If you are interested, please send your application to the coordinator Gottfried Schweiger at Gottfried.schweiger[a]sbg.ac.at. Your application should include a short CV (max 5 pages), a project description (1500 words) including the duration of the planned stay, and a letter of motivation, outlining why you want to stay at the CEPR and what you expect from your stay. Please send your application in one PDF- file.
Applications are possible on an ongoing basis and will be evaluated as soon as we receive them. Applications for stays in 2018 should reach us before 1 October 2017.
Questions regarding the Visiting Program should be addressed to Gottfried Schweiger at gottfried.schweiger[a]sbg.ac.at.
On 20th of June 2017, Professor Lisa Herzog (Bavarian School of Public Policy) will give a public lecture on “International Financial Domination". The lecture is organized by the Centre for Ethics and Poverty Research (CEPR) together with the AG Social Geography. It will take place in HS 422 at the Faculty of Natural Sciences, Hellbrunner Straße 34, 5020 Salzburg.
The lecture will be given in German and is followed by a discussion.
Please register at email@example.com
This paper suggests a way of conceptualization the global financial system by developing the notion of “international financial domination.” Drawing on notions of structural justice and republican freedom, it suggests that the structures of global finance can distort the position of countries in various ways, thereby also impacting on the interactions between them. Two interactional mechanisms – sovereign debt and capital flows – and two structural mechanisms – reserve currencies and representation in international financial institutions – are discussed; the latter have not received much attention in the philosophical debate so far. The structures of the global financial system, and in particular the role of the US dollar and the Euro as reserve currencies and the role of the FED as “dealer of last resort” (Mehrling 2011) show that it is wrong to conceptualize global justice as justice between relatively independent states, as Rawls (1999) had done.
About the speaker:
Lisa Herzog works at the intersection of political philosophy and economics. She focuses on the history of political and economic ideas, normative questions around markets (especially financial markets) and ethics in organizations.
Herzog studied philosophy, economics, political science and modern history at the universities of Munich (LMU) and Oxford. Between 2008 and 2011 she wrote her doctoral thesis entitled “Inventing the Market. Smith, Hegel, and Political Theory” as a Rhodes Scholar at Oxford University. Since then she has worked at the universities of Munich (TUM), St. Gallen, Leuven, Frankfurt and Stanford. In summer 2016 she took up the position of professor of political philosophy and theory at TUM’s Bavarian School of Public Policy.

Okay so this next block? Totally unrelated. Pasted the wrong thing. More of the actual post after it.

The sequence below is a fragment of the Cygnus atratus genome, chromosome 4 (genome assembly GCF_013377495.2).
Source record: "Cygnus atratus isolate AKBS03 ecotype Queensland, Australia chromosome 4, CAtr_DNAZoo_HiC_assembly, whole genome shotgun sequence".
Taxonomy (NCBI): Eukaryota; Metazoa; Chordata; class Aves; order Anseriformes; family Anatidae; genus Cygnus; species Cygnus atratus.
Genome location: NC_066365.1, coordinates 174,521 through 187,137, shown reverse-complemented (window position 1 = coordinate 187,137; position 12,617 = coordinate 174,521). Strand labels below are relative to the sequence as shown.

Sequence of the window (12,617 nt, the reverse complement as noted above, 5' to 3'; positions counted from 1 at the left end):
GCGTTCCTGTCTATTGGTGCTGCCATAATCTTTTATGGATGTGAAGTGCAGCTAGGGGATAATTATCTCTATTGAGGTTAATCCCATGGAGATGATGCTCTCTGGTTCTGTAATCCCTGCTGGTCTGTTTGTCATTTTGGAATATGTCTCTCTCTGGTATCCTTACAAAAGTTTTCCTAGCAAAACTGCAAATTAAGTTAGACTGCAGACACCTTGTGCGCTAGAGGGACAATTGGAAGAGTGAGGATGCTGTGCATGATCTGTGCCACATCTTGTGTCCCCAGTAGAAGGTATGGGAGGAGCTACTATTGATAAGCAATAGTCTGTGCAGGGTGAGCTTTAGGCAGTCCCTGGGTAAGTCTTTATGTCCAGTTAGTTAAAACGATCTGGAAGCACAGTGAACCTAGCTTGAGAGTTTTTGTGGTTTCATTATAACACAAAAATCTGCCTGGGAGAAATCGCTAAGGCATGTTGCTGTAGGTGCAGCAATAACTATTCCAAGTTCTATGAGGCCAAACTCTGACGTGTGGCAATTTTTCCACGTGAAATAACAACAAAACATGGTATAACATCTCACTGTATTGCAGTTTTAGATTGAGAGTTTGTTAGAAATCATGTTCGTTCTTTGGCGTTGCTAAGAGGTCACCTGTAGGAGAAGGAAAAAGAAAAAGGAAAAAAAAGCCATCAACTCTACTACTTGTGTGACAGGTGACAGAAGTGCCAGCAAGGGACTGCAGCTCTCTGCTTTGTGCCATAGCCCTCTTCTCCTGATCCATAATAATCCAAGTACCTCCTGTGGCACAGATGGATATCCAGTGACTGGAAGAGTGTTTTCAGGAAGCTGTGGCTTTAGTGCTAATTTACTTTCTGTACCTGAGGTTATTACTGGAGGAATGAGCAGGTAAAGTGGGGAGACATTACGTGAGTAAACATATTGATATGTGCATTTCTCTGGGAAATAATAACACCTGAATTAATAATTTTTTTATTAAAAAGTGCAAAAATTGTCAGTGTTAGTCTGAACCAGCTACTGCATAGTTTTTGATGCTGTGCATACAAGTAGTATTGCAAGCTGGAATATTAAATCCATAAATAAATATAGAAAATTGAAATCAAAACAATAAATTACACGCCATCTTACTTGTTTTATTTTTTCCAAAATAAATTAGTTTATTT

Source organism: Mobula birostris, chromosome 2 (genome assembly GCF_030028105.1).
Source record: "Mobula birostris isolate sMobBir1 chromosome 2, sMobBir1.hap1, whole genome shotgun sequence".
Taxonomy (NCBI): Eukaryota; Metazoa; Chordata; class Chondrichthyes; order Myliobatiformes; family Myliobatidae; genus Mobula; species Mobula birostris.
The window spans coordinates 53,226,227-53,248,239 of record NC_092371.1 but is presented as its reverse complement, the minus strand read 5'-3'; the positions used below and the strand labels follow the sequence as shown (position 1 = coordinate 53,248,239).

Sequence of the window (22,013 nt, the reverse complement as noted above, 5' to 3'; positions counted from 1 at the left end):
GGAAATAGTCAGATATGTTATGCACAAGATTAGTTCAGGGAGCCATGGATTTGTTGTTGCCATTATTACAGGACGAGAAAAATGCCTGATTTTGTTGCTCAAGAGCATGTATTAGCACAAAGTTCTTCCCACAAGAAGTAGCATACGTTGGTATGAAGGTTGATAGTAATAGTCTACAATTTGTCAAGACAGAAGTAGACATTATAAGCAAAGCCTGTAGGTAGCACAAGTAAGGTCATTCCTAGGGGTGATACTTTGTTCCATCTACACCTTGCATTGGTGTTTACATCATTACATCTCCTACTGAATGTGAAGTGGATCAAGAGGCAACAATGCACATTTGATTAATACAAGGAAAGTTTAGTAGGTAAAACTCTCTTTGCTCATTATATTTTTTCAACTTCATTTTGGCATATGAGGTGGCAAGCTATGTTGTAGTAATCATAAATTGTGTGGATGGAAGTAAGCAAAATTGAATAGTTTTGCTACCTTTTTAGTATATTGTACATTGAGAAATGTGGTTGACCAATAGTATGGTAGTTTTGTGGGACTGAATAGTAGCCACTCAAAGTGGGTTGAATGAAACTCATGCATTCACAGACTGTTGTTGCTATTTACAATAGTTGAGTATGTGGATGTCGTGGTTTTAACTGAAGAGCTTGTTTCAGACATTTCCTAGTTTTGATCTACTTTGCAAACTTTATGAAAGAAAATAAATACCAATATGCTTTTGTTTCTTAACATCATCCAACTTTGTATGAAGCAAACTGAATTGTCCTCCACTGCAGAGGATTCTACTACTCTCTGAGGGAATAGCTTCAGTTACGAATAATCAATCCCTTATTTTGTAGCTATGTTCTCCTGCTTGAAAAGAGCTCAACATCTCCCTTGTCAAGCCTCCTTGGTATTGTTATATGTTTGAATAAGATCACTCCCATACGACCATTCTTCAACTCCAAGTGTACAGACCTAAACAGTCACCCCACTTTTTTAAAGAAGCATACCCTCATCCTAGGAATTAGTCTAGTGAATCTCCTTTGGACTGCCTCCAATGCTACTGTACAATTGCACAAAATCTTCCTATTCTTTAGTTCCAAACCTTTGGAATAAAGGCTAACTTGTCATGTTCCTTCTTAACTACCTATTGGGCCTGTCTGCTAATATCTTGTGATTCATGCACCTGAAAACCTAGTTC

Philosophy and Childhood
13-14 July 2017, University of Salzburg, Austria
S. Matthew Liao (New York)
Amy Mullin (Toronto)
Adam Swift (Warwick)
The program includes 32 talks in two parallel sessions and three keynote talks over the course of two days. A detailed program including a book of abstracts can be found on the conference homepage.
The registration fee is 30€ and covers the conference folder, coffee breaks, and two lunch snacks. Students as well as particpiants from countries classified as low-income or lower-middle income economies by the World Bank pay a subsidized fee of 15€.
Guests are welcome but are required to register until 1 July 2017 on the conference homepage. Early registration is appreciated.
This conference is organized jointly by the Centre for Ethics and Poverty Research, University of Salzburg, and the Chair of Philosophy V, Ludwig-Maximilians-Universität (LMU) Munich.
This conference is organized as part of the research project "Social Justice and Child Poverty", funded by the Austrian Science Fund (FWF): P26480: www.child-poverty.org
Organizers: Alex Bagattini (Munich), Monika Betzler (Munich), Mar Cabezas (Salzburg), Gunter Graf (Salzburg), Gottfried Schweiger (Salzburg).
Philosophy and Poverty (Springer Book Series)
edited by Henning Hahn, Gottfried Schweiger & Clemens Sedmak
"Philosophy and Poverty" is a new fully peer-reviwed book series published by Springer. It is edited by Henning Hahn, Gottfried Schweiger and Clemens Sedmak, whose work is supported by an international Advisory Board. It is the first book series to focus exclusively on philosophical research on poverty, which is an area of increasing interest and high social and political importance. The book series is not restricted to issues of ethics and justice which dominate the philosophical research on poverty, but is also open to questions related to the philosophy of science, epistemology or history of philosophy insofar as they relate to poverty. "Philosophy and Poverty" covers projects that combine rigorous philosophical research with practical importance, as well as such projects that aim to clarify concepts, the history of ideas, methodological issues or questions of measurement.
Book Series Homepage